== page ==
Check out the BJC Lipids Masterclass entitled, ‘Lipids – the good, the bad and the ugly’, where Dermot Neely and Paul Hamilton discuss the different biological lipid transport pathways, how we measure lipids in the blood and how to distinguish between beneficial and non-beneficial lipids, and the national guidelines for lipid management in primary and secondary prevention of CVD.

Treatment summary

A summary of the drugs used in the pharmacological management of dyslipidaemia is shown in table 4.

Table 4. Current lipid-lowering therapies

Lipid-lowering drug class Examples Mode of action
Statins (HMG-CoA reductase inhibitors) Simvastatin, atorvastatin, rosuvastatin, pravastatin, fluvastatin Inhibit cholesterol synthesis; ↑ LDLR
Cholesterol absorption inhibitors Ezetimibe Reduce enterohepatic cholesterol cycling, ↑ LDLR
PCSK9 inhibitors

  • PCSK9 monoclonal antibodies
  • Small interfering RNA (siRNA)
Alirocumab, evolocumab
Reduce PCSK9 binding to LDLRs, ↑ LDLR
Inhibits translation and hepatic production of PCSK9
Bile acid sequestrants Colesevelam, colestipol, cholestyramine Divert cholesterol into bile acid synthesis, ↑ LDLR
Fibrates Bezafibrate, ciprofibrate, fenofibrate and gemfibrozil Induce lipoprotein lipase and other genes
Omega-3 fatty acids Fish oils Thought to ↓ plasma TGs by ↑ fatty acid oxidation, which suppresses hepatic lipogenesis and subsequent VLDL production
EPA ethyl ester Icosapent ethyl Likely multifactorial including TG-rich lipoprotein reduction, anti-inflammatory, antioxidant and antiplatelet effects
ATP citrate lyase inhibitors Bempedoic acid inhibits cholesterol synthesis, ↑ LDLR
Key: EPA = eicosapentaenoic acid; HMG-CoA = β-hydroxy-β-methylglutaryl-coenzyme A; LDL = low-density lipoprotein; LDLR = low-density lipoprotein receptor; PCSK9 = proprotein convertase subtilisin/kexin type 9; siRNA = small interfering ribonucleic acid; TG = triglyceride; VLDL = very-low-density lipoprotein

Management of dyslipidaemias in different settings

This current module reviews specific treatments rather than specific lipid disorders. These are dealt with comprehensively in the ESC/EAS guidelines, which cover the different clinical settings where dyslipidaemia may be found.8 These include:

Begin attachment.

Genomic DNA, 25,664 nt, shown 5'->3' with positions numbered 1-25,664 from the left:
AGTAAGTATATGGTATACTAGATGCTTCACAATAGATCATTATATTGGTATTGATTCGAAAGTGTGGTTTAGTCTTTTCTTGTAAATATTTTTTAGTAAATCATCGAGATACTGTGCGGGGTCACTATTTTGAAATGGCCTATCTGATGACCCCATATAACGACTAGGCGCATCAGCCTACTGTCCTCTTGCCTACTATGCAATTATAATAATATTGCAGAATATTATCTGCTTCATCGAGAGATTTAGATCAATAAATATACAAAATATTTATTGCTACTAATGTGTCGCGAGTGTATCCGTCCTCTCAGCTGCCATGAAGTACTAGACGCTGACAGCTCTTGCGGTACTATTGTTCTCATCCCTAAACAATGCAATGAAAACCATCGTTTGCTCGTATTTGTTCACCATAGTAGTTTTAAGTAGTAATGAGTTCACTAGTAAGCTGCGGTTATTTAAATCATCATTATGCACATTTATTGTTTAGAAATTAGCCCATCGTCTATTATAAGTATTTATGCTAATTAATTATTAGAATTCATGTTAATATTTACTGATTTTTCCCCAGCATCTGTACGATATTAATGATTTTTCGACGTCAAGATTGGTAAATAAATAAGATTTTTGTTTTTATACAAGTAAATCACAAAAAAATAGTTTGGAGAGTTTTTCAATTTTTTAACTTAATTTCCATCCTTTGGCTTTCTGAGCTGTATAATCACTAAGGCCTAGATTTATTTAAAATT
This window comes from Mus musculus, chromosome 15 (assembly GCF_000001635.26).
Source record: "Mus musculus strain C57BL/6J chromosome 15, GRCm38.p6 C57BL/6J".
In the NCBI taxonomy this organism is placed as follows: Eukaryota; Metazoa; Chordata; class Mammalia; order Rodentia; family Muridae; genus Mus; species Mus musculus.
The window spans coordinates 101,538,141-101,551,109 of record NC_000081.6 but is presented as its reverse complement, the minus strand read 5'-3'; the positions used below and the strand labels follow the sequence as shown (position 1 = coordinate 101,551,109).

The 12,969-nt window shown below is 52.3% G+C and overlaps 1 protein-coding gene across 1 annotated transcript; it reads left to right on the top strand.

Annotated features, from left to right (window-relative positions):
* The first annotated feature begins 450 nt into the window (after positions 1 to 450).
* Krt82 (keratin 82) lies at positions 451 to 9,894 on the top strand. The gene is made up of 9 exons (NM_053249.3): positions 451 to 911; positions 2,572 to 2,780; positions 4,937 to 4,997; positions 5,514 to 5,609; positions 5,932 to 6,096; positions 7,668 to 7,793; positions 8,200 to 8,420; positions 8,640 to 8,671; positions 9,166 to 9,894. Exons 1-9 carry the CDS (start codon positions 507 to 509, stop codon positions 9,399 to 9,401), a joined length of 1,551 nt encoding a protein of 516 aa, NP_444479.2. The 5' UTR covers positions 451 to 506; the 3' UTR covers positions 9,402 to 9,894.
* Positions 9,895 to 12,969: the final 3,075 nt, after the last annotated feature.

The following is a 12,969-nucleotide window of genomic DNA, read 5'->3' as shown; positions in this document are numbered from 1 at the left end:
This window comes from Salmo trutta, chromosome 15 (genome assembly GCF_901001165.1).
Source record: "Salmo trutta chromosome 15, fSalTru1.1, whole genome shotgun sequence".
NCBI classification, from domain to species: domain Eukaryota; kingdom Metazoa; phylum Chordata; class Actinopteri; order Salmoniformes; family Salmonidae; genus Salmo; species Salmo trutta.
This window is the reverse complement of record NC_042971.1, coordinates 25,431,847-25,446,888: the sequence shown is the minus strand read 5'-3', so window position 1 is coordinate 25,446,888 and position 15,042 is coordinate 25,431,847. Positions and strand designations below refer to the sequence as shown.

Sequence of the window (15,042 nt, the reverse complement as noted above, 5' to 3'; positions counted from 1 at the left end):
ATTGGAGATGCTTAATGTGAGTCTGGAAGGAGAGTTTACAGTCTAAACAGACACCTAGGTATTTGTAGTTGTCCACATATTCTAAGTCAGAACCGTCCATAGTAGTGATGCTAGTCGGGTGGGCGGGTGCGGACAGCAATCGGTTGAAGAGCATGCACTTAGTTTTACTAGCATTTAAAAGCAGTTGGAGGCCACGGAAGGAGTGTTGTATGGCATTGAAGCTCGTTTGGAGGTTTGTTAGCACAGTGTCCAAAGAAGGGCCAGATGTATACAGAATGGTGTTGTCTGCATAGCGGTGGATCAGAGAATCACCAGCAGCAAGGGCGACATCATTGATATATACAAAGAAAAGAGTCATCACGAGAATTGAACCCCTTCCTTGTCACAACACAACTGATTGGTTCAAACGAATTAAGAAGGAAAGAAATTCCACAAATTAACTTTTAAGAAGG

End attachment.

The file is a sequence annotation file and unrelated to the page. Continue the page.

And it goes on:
• familial dyslipidaemias e.g. FH
  • children
  • elderly
  • metabolic syndrome and DM
  • acute coronary syndrome/percutaneous coronary revascularisation
  • heart failure
  • valvular diseases
  • autoimmune diseases
  • renal disease
  • transplantation patients
  • peripheral arterial disease
  • stroke
  • HIV.

The way in which dyslipidaemias are treated varies with the clinical presentation, many of which require referral to secondary care. While the same drugs may be utilised, these may be used in different doses, combinations, and durations of time according to the clinical setting.

Familial hypercholesterolaemia (FH)

An example of one of the clinical presentations of dyslipidaemia requiring specialist care is FH. Plasma lipid levels are largely determined genetically and one of the most extreme forms of inherited hyperlipidaemia is FH. Table 5 shows the familial lipid disorders associated with CHD. HeFH may affect as many as one in 250 of the population (see module 3). Levels of total cholesterol and LDL-C are approximately twice the levels of normal in these patients, many of whom develop severe premature CHD. Use the Simon Broom criteria to aid diagnosis of FH. These patients should be referred to a lipid clinic for counselling, education, and family (cascade) testing in addition to optimisation of their treatment. High-intensity statins (atorvastatin, rosuvastatin) are the mainstay of treatment, but even these may be insufficient to achieve the >50% reduction from baseline required to normalise LDL-C levels. Patients may require combination treatment with ezetimibe, PCSK9 inhibitors or inclisiran (with less frequent use of bile acid sequestrants). For more information, see NICE guidance on FH.40

Table 5. Family matters – familial lipid disorders associated with CHD

Familial lipid disorder associated with CHD % of CHD